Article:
He said the Rs. 1 billion Pure Ceylon Tea promotional fund set up this year will be a huge boost to tea exports with more awareness and demand for Ceylon Tea in the global market.
The Government set up the tea promotional fund to support indigenous brand builders and stimulate growth in exports. Tea export revenue last year was around US$ 1.3 billion and according to experts revenue this year is expected to reach around US$ 1.5 billion.
Experts said that money from the tea Cess Fund was not ploughed back to the industry and as a result adequate promotional activities were not there. The fund provided around Rs. 35 million for brand building.
Fernando said achieving US $ 1.5 billion export revenue from tea this year is not a difficult task provided there is sound marketing and adequate promotion of the Ceylon Tea brand in the world market."Sri Lanka has the potential to be a powerful player in tea exports with a US$ 5 billion market share in the next five years.Increase in value added exports and sound policies are crucial to garner a higher market share in global tea exports", he said.
The world tea export market is 1.5 billion kilograms of which Sri Lanka contributes around 300 million kg each year accounting for around 18 percent of the global market share.
Sri Lanka’s value added tea exports is around 35 percent of which around 20 percent comprises locally registered brands. A larger portion of Sri Lanka tea exports is yet in bulk form.
Experts opine that with improvement to processing and packaging technology and incentives to producers and exporters tea production and export income should increase substantially.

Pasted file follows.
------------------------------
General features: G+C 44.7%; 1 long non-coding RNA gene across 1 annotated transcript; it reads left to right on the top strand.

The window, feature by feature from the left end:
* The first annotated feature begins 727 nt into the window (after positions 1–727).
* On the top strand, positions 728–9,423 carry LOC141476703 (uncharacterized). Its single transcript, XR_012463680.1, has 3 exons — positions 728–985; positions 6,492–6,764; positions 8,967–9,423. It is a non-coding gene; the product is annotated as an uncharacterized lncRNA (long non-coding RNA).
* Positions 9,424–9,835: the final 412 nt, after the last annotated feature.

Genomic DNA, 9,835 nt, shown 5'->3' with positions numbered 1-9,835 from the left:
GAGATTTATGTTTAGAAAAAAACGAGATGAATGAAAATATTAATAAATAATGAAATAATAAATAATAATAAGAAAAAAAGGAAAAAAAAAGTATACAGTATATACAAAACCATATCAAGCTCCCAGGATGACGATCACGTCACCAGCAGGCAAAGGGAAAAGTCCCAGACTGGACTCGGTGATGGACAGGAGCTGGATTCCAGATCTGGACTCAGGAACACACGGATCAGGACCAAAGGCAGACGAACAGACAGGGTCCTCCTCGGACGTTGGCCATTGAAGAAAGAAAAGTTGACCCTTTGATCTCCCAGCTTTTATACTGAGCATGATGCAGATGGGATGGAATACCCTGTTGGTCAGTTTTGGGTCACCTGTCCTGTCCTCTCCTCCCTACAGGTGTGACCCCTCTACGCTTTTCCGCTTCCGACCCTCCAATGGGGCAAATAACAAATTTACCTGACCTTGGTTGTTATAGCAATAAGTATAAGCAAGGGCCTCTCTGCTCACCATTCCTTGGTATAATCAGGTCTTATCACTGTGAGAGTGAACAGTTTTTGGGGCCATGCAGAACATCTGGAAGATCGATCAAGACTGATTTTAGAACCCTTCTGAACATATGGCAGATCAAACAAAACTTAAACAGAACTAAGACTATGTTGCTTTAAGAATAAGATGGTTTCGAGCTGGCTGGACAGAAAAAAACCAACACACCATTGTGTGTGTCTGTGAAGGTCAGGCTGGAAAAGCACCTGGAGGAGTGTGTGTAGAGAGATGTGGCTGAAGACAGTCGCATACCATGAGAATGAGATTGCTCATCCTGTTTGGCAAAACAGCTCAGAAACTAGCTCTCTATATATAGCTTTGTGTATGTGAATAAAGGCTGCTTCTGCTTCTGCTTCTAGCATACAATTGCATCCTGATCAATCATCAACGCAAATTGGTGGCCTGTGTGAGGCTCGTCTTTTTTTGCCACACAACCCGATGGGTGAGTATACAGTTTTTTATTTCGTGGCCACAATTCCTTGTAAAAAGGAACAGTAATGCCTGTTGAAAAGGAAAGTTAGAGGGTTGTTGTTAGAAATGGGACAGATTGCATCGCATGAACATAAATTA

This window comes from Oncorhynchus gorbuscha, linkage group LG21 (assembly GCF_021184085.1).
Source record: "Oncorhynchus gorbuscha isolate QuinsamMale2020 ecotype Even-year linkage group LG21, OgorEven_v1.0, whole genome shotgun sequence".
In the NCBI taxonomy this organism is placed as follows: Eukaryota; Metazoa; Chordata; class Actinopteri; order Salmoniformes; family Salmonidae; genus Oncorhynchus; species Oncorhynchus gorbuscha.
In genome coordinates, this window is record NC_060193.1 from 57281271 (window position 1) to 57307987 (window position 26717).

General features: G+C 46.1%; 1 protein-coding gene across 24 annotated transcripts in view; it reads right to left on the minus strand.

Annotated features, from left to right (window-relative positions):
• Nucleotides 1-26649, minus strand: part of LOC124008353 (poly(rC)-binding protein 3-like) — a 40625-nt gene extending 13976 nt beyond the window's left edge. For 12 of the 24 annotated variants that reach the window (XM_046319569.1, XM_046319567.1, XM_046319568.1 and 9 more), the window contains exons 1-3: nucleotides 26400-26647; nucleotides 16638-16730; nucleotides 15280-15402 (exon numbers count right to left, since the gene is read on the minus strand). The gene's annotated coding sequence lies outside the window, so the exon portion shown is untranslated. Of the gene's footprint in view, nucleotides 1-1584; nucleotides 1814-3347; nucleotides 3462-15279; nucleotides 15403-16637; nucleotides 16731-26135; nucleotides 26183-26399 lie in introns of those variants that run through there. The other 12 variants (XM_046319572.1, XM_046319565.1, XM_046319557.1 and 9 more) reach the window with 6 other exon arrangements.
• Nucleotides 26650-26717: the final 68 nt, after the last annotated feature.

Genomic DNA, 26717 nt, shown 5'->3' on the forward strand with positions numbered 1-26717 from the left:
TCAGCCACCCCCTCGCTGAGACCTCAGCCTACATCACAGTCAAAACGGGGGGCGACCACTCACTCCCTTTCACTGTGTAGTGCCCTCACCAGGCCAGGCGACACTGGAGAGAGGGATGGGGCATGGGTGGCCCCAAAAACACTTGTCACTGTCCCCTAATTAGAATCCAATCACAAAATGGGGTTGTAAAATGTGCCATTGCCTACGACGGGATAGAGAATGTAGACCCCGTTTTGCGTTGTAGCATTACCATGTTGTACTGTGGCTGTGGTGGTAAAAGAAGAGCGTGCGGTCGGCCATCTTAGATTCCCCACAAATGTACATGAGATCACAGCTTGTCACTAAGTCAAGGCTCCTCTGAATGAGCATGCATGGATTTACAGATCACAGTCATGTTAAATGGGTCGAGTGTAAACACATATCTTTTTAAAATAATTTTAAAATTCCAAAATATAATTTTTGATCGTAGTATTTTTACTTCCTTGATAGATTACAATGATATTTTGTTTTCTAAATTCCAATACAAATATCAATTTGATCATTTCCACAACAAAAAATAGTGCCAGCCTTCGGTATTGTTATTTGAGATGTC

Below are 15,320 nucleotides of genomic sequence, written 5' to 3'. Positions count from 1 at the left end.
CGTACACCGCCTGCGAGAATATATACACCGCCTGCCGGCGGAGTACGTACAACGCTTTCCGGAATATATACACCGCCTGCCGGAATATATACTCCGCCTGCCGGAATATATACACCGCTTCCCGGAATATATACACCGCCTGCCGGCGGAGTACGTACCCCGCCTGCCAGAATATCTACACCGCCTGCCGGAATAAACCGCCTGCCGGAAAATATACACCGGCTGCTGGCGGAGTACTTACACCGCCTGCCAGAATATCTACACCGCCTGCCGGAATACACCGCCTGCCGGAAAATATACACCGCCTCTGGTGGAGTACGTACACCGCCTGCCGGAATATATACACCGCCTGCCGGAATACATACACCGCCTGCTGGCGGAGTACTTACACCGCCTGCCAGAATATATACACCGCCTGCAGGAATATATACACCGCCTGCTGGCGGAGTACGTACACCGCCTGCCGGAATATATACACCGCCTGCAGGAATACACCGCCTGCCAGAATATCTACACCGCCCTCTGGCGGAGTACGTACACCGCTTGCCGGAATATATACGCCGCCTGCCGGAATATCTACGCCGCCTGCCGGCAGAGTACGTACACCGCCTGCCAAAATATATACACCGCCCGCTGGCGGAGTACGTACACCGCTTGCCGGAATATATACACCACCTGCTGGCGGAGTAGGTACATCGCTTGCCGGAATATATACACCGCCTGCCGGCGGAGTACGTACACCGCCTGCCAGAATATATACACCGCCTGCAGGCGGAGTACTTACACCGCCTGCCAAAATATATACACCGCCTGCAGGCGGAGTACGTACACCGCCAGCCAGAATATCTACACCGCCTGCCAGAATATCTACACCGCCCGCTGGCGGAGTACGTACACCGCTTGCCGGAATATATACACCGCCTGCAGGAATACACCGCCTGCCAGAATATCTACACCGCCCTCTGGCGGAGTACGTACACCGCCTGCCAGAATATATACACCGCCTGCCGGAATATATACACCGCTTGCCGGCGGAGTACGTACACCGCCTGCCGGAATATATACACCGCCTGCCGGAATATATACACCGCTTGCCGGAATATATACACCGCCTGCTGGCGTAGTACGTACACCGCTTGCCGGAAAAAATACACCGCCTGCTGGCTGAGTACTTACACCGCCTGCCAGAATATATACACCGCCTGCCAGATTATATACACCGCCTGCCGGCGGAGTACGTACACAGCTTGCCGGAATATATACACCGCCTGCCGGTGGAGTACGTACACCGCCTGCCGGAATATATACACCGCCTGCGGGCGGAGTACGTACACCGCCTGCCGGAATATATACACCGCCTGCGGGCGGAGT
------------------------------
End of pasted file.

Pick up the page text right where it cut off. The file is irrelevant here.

Sri Lanka is the world’s second largest tea exporter with nearly 90 percent of the production being exported.Until recently Sri Lanka used to be the largest exporter in the world. However, in recent times the country has faced stiff competition in retaining its position as the main source of orthodox black tea in the world.
Tea exporters fear that the Libyan crisis could have a crippling impact on export volumes that might decline sharply with less demand from the region. Experts are of the view that oil prices will surge into unprecedented levels if there is no early solution to the crisis in the Middle East.
“There are some ripples of the Libyan crisis on tea exports with disruption to port activities and financial transactions in the country”, Fernando said.
Tea consumption in the world has always been high and it has withstood all storms as a popular health beverage. Tea is consumed today in various flavours produced at varying elevations and climates across the globe.
China, India, Kenya, Sri Lanka and Vietnam are the top tea producing countries. China produced around 1,358.6 million kgs of tea in 2009. Tea production in Sri Lanka in 2009 was 289.7 million kgs.
Fernando said tea production depends on global prices and the weather. Tea production in Sri Lanka dropped by around nine percent in 2009 due to unfavourable and work stoppages by estate workers.
Labour strikes and unrealistic wage increases could stifle tea production and hamper growth in the industry. Wage increases should be in relation to production to achieve a win win situation in the industry.
Fernando said unlike in the past there is dignity of labour today. Improvement to housing, healthcare, education, transportation and incentives for workers are better than before.